* This synth is apparently dispatched by piercing her eye with a piece of jewelry. I call BS, unless she has an "off" switch like Data and it just happens to be in her eye.
In between the plot, there are some character matters to deal with here, mostly around Picard revealing to the crew that he's dying from the Irumodic Syndrome That Shall Not Be Actually Named, nor talked of again after this. This stuff is fine and I have little else to say about it until we find out if Picard actually dies next week, which seems really unlikely in a show with his name on it that has already been renewed for a second season.
You'd think an episode that turns up the pretensions by invoking a Latin title would try working a little harder. Who knows; maybe with the second part of this finale, I'll be surprised. For now, not so much. A good cliffhanger should have you excited for what comes next, but I find I'm instead wondering how many ways the creators can botch this, and not really caring much if they do or don't. That's not a good sign.
Some other thoughts:
- Picard continues to speak the values of Classic Starfleet, but is undercut by the argument that Starfleet banned synths and therefore that value system doesn't exist. This is unfortunately where the central thesis suffers from being undercooked as a philosophical dilemma because it's functioning more as superficial plotting.
- This colony felt a little too arid and cult-like for my tastes. It would've been nice to see a fresher sci-fi slant to this, and not just human behavior ported into androids.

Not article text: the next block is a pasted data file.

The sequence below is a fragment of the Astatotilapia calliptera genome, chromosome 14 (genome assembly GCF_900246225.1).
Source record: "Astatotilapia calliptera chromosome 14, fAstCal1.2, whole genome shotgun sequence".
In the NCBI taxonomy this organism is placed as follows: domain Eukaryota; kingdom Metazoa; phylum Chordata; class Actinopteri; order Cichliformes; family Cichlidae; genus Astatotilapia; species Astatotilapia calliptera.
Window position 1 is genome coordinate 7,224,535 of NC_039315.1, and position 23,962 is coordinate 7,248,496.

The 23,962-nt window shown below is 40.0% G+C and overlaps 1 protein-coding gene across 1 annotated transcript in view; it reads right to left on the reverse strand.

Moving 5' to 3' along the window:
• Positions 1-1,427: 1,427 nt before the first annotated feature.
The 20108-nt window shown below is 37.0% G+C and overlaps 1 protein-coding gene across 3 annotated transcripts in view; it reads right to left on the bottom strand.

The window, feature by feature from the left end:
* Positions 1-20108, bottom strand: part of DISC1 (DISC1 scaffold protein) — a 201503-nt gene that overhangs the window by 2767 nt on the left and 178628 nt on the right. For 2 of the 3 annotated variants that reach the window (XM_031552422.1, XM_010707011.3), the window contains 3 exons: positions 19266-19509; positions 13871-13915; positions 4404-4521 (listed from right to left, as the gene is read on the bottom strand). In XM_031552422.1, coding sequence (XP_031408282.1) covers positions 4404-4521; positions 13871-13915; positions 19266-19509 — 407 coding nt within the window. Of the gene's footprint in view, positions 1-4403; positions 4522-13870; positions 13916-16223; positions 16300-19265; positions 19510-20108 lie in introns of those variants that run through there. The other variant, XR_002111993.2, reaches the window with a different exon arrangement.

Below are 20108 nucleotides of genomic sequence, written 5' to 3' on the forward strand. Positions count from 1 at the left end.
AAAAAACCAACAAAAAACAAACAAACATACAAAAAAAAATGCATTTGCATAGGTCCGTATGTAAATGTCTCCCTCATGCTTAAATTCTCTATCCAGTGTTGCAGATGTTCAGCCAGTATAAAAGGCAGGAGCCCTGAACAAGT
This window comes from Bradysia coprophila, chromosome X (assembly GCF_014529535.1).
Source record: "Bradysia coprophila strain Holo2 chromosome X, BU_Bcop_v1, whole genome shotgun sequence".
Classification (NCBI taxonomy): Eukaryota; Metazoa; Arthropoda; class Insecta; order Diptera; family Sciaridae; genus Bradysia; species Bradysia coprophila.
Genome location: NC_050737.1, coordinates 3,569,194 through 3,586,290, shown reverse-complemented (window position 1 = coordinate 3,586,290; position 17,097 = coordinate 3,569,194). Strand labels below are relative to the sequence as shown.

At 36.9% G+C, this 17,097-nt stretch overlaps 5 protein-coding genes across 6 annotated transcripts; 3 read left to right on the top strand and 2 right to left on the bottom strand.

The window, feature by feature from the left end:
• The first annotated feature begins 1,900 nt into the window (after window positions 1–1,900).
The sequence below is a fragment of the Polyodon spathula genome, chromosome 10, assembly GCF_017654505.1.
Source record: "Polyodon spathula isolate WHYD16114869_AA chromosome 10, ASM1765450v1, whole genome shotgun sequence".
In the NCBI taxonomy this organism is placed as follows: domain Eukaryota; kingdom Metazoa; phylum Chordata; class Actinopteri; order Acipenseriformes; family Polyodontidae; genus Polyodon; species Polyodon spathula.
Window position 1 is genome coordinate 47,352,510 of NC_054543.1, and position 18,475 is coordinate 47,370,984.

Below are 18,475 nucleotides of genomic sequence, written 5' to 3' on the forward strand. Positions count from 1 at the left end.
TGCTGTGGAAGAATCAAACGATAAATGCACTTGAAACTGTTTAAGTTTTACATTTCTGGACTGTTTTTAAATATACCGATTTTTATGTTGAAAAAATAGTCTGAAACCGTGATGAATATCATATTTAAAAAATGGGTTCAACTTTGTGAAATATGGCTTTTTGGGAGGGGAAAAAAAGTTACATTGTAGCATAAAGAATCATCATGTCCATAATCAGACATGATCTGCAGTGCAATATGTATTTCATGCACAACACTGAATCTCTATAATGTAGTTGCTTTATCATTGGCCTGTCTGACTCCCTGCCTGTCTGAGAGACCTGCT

- Soong Jr., who hints at not having much time left, shows Jurati a "golem" synth that he looks prepared to transfer his memories into before he dies. Stay tuned.
- Soji sides against Picard and with her synthetic sisters. This is almost certainly a long-game ploy, or at least something she'll backtrack on, so she can ultimately face off against Sutra, with the two sisters representing two opposing ideologies (or "good robot" versus "bad robot" if you're being cynical).
- Elnor is a sketch of a character. Other than swordplay and lighthearted "innocent kid" vibes, we didn't learn much about what makes this guy tick.
- Commodore Oh and the Romulans are headed to Coppelius to destroy the synths. They have 218 ships, which is a fleet size that seems excessive for the situation and for a Zhat Vash/Tal Shiar "covert" operation. I still don't understand the larger Romulan political situation at all. Clearly, neither do the writers.
- Will we ever get to see Starfleet's reinforcements that were sent to Deep Space 12? Or will this all be resolved with the chess pieces already on the board? The latter would be more typical of the "small universe" tendencies of this series and Discovery.